Eleven African recruitment recommendations
For 10 years I managed the recruitment and admission functions of Suffolk University’s satellite campus in Dakar, Senegal. We recruited students from all over Africa, enrolled students from more than 40 African countries and after two years the majority of students transferred to complete four-year undergraduate degrees either at Suffolk University in Boston or at other colleges and universities in the United States and Europe.
The students on the Dakar campus were among the best students we enrolled. My administrative experience in Dakar, while the most challenging in my career, was also the most rewarding.
However, I was often frustrated because the strategies used to implement successful international recruitment programmes in other countries simply did not apply in Senegal. My African colleagues would caution: “It’s Africa.” I gradually began to realise that another set of recruitment and enrolment strategies, specific to Africa, had to be developed.
Before investing in an African strategic international recruitment plan I suggest the following:
- • Be certain you know why your college or university is recruiting in Africa. Why should African students enrol in your school? Trying to communicate your differentiating value proposition is difficult. Think from the end before investing staff and financial resources.
- • Select one, maybe two, countries for recruitment. Do your homework. Research the selected countries. There are education indices for every African country that can provide a useful framework to begin your research on the issues and challenges for higher education enrolment in each country. Be certain your information highlights the African country best suited for the courses or degree programmes offered by your school. African graduates, like all graduates, want to leave university with a degree that can translate into employment after graduation.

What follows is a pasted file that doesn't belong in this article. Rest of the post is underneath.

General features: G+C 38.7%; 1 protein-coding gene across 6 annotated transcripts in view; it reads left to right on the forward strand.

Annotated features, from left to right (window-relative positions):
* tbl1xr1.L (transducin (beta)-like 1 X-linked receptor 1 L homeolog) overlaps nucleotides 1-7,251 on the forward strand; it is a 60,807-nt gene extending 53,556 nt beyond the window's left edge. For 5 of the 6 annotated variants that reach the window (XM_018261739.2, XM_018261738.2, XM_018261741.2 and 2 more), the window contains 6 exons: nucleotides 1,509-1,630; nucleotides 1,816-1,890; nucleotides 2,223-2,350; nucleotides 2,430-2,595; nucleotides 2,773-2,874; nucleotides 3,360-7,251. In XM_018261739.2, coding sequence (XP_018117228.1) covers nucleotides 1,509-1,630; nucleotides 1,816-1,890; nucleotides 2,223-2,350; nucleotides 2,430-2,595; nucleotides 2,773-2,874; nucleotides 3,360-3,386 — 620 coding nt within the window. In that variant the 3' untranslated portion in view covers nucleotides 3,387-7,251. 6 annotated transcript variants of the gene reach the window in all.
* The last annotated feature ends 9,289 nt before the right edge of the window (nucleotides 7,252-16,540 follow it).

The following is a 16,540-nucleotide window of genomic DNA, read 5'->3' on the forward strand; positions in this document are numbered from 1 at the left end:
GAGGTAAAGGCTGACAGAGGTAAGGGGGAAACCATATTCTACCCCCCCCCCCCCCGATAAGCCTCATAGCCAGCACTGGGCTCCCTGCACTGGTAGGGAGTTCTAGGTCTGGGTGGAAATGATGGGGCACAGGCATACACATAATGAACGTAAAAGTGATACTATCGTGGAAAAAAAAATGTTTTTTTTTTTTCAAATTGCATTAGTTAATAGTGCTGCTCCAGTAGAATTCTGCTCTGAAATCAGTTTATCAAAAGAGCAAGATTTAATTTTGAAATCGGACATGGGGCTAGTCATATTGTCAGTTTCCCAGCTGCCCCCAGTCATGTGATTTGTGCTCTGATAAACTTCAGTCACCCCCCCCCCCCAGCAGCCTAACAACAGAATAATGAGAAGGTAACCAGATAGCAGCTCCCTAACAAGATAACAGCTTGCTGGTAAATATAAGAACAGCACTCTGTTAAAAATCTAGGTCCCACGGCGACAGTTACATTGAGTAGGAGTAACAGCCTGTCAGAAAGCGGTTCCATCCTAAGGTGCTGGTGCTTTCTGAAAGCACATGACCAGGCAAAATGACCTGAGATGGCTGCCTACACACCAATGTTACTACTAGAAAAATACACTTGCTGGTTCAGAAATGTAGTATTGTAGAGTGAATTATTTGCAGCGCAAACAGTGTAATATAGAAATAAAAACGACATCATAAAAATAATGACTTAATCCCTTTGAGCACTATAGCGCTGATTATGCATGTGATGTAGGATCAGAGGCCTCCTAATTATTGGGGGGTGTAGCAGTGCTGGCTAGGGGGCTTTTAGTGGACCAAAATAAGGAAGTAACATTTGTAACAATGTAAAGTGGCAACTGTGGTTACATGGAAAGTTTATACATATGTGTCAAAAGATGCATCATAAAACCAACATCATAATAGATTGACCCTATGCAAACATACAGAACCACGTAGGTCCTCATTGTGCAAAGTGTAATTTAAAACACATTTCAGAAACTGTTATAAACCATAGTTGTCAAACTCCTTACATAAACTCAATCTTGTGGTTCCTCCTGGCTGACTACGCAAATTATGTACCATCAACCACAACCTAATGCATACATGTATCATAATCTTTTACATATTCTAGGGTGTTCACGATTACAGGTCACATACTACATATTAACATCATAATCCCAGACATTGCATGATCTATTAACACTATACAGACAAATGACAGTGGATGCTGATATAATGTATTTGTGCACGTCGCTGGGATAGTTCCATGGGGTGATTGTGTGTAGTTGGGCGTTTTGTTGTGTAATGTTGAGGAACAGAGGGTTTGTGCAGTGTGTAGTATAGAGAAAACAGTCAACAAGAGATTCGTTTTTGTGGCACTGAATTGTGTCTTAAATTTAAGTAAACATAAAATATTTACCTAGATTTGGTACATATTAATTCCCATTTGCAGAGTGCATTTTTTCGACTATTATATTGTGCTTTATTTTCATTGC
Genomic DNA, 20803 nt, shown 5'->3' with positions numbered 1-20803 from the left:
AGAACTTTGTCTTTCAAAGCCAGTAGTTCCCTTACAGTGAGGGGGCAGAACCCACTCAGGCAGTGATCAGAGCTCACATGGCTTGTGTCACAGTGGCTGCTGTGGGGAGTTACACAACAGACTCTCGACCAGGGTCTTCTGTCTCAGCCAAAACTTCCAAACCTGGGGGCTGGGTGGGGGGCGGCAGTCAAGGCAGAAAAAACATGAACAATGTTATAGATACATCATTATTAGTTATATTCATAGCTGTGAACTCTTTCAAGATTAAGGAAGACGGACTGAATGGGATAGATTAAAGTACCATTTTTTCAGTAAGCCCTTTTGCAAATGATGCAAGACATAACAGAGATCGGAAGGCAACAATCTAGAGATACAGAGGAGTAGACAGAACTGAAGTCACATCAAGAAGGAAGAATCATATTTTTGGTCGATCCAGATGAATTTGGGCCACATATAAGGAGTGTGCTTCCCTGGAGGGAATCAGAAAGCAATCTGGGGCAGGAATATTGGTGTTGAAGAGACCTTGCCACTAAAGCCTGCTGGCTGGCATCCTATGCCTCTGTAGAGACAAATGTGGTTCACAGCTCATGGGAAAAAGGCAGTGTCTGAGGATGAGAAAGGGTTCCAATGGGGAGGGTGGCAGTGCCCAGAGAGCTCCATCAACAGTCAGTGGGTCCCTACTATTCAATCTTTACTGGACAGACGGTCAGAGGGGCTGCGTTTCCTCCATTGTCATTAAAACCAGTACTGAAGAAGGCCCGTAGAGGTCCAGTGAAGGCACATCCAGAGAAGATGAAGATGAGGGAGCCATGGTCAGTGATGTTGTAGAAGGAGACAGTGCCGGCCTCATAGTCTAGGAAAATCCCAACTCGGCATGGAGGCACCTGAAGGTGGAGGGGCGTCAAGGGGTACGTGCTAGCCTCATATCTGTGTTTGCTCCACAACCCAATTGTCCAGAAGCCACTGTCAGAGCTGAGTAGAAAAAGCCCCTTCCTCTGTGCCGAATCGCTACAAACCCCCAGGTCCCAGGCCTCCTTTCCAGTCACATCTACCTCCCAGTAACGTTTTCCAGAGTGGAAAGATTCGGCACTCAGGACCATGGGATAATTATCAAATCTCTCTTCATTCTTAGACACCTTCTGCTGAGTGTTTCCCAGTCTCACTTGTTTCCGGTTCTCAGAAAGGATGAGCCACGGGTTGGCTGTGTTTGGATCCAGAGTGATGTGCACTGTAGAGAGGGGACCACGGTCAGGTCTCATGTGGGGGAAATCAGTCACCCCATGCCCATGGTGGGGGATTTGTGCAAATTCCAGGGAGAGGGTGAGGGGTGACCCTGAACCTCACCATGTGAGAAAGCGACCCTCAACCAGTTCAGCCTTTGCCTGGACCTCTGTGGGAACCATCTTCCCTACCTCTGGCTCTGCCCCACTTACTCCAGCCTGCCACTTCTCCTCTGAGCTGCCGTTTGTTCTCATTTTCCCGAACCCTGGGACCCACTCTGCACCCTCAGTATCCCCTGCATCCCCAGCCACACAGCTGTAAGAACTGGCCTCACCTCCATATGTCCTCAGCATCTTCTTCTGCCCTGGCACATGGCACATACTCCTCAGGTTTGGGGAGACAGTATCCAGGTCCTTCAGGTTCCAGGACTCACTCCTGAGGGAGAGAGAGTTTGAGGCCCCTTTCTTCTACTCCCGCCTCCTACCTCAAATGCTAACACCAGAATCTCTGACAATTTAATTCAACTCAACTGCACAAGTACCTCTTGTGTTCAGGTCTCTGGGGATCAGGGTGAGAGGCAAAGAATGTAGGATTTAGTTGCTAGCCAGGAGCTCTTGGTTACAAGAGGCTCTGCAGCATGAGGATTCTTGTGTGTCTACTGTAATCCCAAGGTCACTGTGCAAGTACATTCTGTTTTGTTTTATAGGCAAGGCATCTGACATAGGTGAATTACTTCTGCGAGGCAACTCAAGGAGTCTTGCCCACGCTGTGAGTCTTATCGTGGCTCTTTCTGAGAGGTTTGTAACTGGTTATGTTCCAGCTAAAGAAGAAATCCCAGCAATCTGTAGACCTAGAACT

- • Seek the advice of your African faculty, enrolled students, parents and alumni. Why did they enrol in your school? Why do they teach at your school?
- • Be certain that there is one person on your administrative team that will ‘own’ your African international strategic plan; a person who is capable and willing to travel to Africa several times a year to supervise staff, monitor progress and adjust recruitment strategies when necessary.
- • Be certain you have considered the competition from all other international colleges and universities already recruiting in Africa. What can you offer African students that your competitors cannot?
- • Be certain that your institution is prepared to realise no immediate financial return and be prepared to offer scholarships as part of your recruitment plan.
- • Be certain that you have accurately and adequately articulated to the president, trustees, treasurer, academic deans, faculty and staff why a decision was made to recruit in Africa and what can reasonably be expected from the initiative.
- • Be certain that you have developed a relationship with staff in the ministry of education who can assist you with navigating local education laws and degree regulations.
- • Be certain to collaborate with a local college or university and consider two-plus-two or three-plus-one agreements as part of your recruitment strategy.
- • Be certain that there is an online or MOOC component in your international strategic recruitment plan for Africa.
- • Be certain to develop strategic partnerships with some multinational organisations to create a robust internship programme.
A cautionary tale
Although there is a great deal of ‘hype’ and many articles written about Africa replacing China for future international student enrolment, it will be several years before that becomes a reality.
After 10 years in Dakar, Suffolk University – for several reasons – decided to close the campus. I wish I had followed the recommendations listed in this article because I believe that campus would still be open today if I had.
Marguerite Dennis is an internationally recognised expert in international student recruitment, enrolment and retention. She has more than 25 years of experience consulting with colleges and universities in the United States and around the world